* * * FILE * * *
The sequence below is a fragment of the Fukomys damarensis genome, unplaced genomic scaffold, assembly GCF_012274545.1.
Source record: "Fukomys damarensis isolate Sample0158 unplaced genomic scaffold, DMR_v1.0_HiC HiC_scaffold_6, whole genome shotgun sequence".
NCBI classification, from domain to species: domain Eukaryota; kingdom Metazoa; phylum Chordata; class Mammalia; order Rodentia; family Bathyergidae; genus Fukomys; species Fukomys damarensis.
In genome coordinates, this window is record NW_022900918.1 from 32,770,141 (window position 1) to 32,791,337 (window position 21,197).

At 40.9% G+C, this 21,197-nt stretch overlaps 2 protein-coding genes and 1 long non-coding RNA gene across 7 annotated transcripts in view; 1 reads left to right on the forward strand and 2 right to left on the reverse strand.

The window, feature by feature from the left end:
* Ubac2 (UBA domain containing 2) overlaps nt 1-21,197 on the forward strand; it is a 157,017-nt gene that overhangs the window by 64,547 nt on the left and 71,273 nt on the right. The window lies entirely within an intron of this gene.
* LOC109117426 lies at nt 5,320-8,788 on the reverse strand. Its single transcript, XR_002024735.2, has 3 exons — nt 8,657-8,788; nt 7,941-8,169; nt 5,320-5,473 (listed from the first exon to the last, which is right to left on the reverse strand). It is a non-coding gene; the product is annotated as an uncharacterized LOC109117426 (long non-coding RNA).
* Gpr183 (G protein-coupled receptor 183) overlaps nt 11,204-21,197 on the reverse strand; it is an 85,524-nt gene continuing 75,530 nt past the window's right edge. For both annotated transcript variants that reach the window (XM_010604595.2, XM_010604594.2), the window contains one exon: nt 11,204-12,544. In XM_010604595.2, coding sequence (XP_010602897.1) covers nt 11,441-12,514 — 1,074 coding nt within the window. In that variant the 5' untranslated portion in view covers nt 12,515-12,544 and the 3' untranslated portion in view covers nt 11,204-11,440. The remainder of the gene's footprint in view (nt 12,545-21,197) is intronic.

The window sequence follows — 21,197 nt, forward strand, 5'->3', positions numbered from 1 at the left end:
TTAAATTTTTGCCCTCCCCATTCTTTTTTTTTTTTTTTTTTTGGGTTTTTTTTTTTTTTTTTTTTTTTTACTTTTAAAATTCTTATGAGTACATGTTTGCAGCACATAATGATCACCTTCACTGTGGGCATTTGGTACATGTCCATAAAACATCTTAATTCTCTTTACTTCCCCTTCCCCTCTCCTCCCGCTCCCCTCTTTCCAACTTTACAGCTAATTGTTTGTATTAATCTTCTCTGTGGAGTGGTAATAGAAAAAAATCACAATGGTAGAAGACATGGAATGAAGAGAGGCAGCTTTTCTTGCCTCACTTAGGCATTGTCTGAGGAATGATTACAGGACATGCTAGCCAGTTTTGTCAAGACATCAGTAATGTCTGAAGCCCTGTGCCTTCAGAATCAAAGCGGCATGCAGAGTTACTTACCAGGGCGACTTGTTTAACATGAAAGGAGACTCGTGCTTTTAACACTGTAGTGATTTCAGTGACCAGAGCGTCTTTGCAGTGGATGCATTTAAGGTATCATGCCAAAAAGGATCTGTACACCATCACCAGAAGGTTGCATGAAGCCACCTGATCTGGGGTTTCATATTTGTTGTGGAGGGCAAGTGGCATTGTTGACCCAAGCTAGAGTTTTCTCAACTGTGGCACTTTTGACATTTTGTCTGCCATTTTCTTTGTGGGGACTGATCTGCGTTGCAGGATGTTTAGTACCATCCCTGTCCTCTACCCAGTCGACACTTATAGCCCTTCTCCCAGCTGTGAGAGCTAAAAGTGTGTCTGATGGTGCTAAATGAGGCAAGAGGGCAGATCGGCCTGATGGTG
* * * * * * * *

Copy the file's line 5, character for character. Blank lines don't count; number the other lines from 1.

At 40.9% G+C, this 21,197-nt stretch overlaps 2 protein-coding genes and 1 long non-coding RNA gene across 7 annotated transcripts in view; 1 reads left to right on the forward strand and 2 right to left on the reverse strand.